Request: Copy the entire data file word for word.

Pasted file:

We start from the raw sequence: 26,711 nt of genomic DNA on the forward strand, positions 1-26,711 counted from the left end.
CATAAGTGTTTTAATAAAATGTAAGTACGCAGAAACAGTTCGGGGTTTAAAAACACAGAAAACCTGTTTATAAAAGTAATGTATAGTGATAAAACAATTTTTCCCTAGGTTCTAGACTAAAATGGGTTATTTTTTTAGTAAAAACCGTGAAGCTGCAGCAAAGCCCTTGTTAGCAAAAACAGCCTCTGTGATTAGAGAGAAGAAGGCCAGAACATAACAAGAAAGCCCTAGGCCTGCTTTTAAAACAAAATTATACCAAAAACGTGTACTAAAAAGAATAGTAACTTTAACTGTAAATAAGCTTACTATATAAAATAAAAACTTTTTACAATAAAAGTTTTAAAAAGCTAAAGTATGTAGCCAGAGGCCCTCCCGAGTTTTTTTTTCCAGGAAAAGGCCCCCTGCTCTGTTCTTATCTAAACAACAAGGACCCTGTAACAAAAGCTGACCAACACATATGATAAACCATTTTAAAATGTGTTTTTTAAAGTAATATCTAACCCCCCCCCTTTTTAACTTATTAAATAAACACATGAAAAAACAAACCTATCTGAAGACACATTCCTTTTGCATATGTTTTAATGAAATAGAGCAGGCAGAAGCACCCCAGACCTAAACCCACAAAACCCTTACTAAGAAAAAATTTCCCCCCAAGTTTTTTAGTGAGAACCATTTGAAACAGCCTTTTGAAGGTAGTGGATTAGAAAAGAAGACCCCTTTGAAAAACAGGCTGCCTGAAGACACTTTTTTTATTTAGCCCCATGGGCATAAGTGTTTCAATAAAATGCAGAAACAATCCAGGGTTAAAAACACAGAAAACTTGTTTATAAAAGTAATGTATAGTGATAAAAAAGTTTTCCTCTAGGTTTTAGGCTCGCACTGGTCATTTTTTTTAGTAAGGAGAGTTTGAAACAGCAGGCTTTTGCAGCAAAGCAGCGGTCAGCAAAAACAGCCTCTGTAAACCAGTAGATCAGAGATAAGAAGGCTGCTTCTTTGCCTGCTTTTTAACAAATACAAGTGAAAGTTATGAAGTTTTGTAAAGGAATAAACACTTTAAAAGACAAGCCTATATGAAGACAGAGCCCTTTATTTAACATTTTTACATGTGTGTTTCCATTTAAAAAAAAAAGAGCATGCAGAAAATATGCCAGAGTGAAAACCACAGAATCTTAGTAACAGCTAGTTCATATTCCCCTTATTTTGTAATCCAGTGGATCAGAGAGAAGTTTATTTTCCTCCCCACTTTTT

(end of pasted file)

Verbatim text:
We start from the raw sequence: 26,711 nt of genomic DNA on the forward strand, positions 1-26,711 counted from the left end.
CATAAGTGTTTTAATAAAATGTAAGTACGCAGAAACAGTTCGGGGTTTAAAAACACAGAAAACCTGTTTATAAAAGTAATGTATAGTGATAAAACAATTTTTCCCTAGGTTCTAGACTAAAATGGGTTATTTTTTTAGTAAAAACCGTGAAGCTGCAGCAAAGCCCTTGTTAGCAAAAACAGCCTCTGTGATTAGAGAGAAGAAGGCCAGAACATAACAAGAAAGCCCTAGGCCTGCTTTTAAAACAAAATTATACCAAAAACGTGTACTAAAAAGAATAGTAACTTTAACTGTAAATAAGCTTACTATATAAAATAAAAACTTTTTACAATAAAAGTTTTAAAAAGCTAAAGTATGTAGCCAGAGGCCCTCCCGAGTTTTTTTTTCCAGGAAAAGGCCCCCTGCTCTGTTCTTATCTAAACAACAAGGACCCTGTAACAAAAGCTGACCAACACATATGATAAACCATTTTAAAATGTGTTTTTTAAAGTAATATCTAACCCCCCCCCTTTTTAACTTATTAAATAAACACATGAAAAAACAAACCTATCTGAAGACACATTCCTTTTGCATATGTTTTAATGAAATAGAGCAGGCAGAAGCACCCCAGACCTAAACCCACAAAACCCTTACTAAGAAAAAATTTCCCCCCAAGTTTTTTAGTGAGAACCATTTGAAACAGCCTTTTGAAGGTAGTGGATTAGAAAAGAAGACCCCTTTGAAAAACAGGCTGCCTGAAGACACTTTTTTTATTTAGCCCCATGGGCATAAGTGTTTCAATAAAATGCAGAAACAATCCAGGGTTAAAAACACAGAAAACTTGTTTATAAAAGTAATGTATAGTGATAAAAAAGTTTTCCTCTAGGTTTTAGGCTCGCACTGGTCATTTTTTTTAGTAAGGAGAGTTTGAAACAGCAGGCTTTTGCAGCAAAGCAGCGGTCAGCAAAAACAGCCTCTGTAAACCAGTAGATCAGAGATAAGAAGGCTGCTTCTTTGCCTGCTTTTTAACAAATACAAGTGAAAGTTATGAAGTTTTGTAAAGGAATAAACACTTTAAAAGACAAGCCTATATGAAGACAGAGCCCTTTATTTAACATTTTTACATGTGTGTTTCCATTTAAAAAAAAAAGAGCATGCAGAAAATATGCCAGAGTGAAAACCACAGAATCTTAGTAACAGCTAGTTCATATTCCCCTTATTTTGTAATCCAGTGGATCAGAGAGAAGTTTATTTTCCTCCCCACTTTTT